Kyle Bragg, the president since 2019 of 32BJ-SEIU, a powerful union representing more than 175,000 airport, building and service workers, announced his retirement effective Wednesday after nearly 40 years in the labor movement.
Formerly a secretary-treasurer of the union, Bragg, 63, became president following the sudden death of Héctor Figueroa, the beloved leader who had helped put 32BJ in the vanguard of organizing and advocating for low-wage workers, including those who are not union members.
Under Bragg’s and Figueroa’s leadership, 32BJ’s ranks nationally grew by more than 50,000 members, even as American union representation continued its 40-year decline.
Bragg’s nearly three-and-a-half years at the helm, mostly during the COVID era, proved a tumultuous time for 32BJ’s membership.
At the peak of the pandemic, half of the nearly 20,000 building workers in New York City represented by the union were unemployed. (About 180 died from the virus.) But those workers were able to keep their health benefits during office closures, and employers were obligated to recall those union members to jobs when staff was needed again. Though 2,000 positions disappeared between layoffs, turnover and retirements, the vast majority are back at work.
Protecting those workers was Bragg’s proudest achievement in his time at the helm of 32BJ. In an exclusive interview on Tuesday, he said: “The work that we’ve done to protect our members during the course of this pandemic instills a lot of pride in me.”
In that time, the union also proved instrumental in securing legislative achievements such as fast-food worker job protections, while also reaching a settlement in which Chipotle paid $20 million to workers it had allegedly cheated out of fair schedules and sick days. It also obtained a contract this spring securing raises and averting a strike for more than 30,000 residential doormen.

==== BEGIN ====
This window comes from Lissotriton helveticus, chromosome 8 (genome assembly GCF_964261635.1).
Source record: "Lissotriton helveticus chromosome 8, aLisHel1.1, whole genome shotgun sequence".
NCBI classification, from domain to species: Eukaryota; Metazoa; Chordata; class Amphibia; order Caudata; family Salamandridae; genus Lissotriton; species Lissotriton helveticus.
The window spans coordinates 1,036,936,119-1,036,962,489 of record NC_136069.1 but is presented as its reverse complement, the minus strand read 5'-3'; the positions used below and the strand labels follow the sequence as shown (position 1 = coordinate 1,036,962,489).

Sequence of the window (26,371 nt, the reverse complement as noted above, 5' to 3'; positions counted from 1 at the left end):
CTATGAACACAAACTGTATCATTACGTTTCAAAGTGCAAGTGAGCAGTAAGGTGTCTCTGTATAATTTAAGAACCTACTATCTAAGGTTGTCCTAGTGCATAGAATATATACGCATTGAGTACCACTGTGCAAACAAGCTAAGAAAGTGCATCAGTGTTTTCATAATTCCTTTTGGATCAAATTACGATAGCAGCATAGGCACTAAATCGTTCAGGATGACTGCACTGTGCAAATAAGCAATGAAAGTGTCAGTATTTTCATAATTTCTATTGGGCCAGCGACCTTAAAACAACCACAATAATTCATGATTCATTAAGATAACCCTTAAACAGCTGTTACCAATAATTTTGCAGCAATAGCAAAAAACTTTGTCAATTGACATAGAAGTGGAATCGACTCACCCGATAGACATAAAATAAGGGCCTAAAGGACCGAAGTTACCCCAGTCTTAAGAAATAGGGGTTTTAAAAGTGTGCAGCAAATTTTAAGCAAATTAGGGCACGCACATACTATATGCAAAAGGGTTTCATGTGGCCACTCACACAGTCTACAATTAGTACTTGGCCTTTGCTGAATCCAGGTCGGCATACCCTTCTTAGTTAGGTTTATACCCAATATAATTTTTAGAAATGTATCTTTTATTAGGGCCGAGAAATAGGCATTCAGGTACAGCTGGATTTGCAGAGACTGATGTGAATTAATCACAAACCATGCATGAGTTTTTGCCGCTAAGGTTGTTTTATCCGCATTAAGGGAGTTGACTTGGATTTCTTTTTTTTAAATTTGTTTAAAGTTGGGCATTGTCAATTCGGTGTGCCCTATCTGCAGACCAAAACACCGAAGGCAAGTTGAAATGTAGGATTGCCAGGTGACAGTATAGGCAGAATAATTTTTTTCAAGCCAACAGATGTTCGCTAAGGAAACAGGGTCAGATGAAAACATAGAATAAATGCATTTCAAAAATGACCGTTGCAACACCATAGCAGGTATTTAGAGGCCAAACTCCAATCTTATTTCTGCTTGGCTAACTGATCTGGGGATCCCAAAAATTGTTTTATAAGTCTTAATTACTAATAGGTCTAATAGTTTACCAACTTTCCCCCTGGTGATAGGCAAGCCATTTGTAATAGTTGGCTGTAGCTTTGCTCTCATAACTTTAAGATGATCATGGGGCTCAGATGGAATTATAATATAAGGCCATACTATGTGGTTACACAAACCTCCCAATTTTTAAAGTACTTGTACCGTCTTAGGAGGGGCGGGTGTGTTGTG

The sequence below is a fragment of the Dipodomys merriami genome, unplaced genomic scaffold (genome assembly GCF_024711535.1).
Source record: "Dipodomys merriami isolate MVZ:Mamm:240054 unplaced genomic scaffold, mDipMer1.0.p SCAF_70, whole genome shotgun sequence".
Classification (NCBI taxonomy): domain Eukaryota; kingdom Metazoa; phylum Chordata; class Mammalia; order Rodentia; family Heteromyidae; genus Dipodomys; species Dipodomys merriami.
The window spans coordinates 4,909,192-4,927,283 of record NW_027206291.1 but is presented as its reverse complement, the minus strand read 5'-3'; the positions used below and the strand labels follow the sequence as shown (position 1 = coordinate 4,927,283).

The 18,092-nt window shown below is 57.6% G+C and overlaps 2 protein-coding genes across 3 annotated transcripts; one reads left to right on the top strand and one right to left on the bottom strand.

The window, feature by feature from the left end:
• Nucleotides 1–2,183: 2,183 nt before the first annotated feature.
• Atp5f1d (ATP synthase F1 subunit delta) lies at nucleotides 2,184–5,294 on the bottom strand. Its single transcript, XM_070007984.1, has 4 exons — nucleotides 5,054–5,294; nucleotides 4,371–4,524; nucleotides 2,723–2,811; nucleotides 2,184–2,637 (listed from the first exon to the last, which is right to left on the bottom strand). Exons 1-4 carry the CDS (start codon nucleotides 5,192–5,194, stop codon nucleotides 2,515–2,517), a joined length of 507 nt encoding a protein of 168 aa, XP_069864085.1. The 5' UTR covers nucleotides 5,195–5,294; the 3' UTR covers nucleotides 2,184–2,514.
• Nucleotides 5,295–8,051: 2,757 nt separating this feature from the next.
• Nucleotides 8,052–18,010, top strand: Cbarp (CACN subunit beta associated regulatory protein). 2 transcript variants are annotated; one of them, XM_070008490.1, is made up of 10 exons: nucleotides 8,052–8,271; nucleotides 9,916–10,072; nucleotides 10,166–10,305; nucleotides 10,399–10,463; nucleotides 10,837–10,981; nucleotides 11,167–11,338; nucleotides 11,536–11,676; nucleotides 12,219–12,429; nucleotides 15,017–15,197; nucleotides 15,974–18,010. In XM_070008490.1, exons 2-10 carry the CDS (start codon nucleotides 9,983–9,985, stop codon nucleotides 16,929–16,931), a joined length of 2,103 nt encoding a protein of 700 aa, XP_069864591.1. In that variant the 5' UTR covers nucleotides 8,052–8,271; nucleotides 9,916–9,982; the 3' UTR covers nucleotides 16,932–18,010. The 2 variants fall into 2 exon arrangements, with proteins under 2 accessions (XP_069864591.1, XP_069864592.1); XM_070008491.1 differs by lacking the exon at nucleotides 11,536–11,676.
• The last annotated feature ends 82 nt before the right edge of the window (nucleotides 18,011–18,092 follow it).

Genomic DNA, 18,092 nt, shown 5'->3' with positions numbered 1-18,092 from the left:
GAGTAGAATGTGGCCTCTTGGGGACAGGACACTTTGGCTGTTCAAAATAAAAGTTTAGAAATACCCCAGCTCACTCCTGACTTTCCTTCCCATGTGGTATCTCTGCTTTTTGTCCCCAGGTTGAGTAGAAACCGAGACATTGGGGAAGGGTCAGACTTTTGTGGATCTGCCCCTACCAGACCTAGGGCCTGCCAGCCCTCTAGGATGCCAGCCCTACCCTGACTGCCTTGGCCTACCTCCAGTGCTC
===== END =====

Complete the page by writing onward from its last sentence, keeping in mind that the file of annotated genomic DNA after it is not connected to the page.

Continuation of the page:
Bragg’s successor, Manny Pastreich, 53, the union’s secretary-treasurer, will be tasked with winning new contracts for the region’s 70,000 unionized office workers and cleaners; the contract that includes roughly 20,000 office building workers in New York expires in just over one year, on Dec. 31, 2023. Pastreich will also continue the union’s decade-long organizing of fast-food workers.
State Sen. Jessica Ramos, who worked alongside Bragg at 32BJ a decade ago when she was a member communications coordinator and he was head of the residential division covering doormen, supers and other workers in apartment buildings, said the labor leader is a “tried and true trade unionist” who cared deeply about doing right by members.
“I think having faced the unspeakable, with Hector’s passing first and then the pandemic, it was his leadership that carried the union throughout both of those watershed moments,” she said. “I think that speaks to his tenacity, his focus and his heart.”
In a joint interview with THE CITY, Bragg and Pastreich discussed the union’s future amid labor’s resurgence in the city and nation — acknowledging that their core membership, building-service workers and cleaners, are in for a tough battle amid rising inflation and the persistence of work-from-home trends.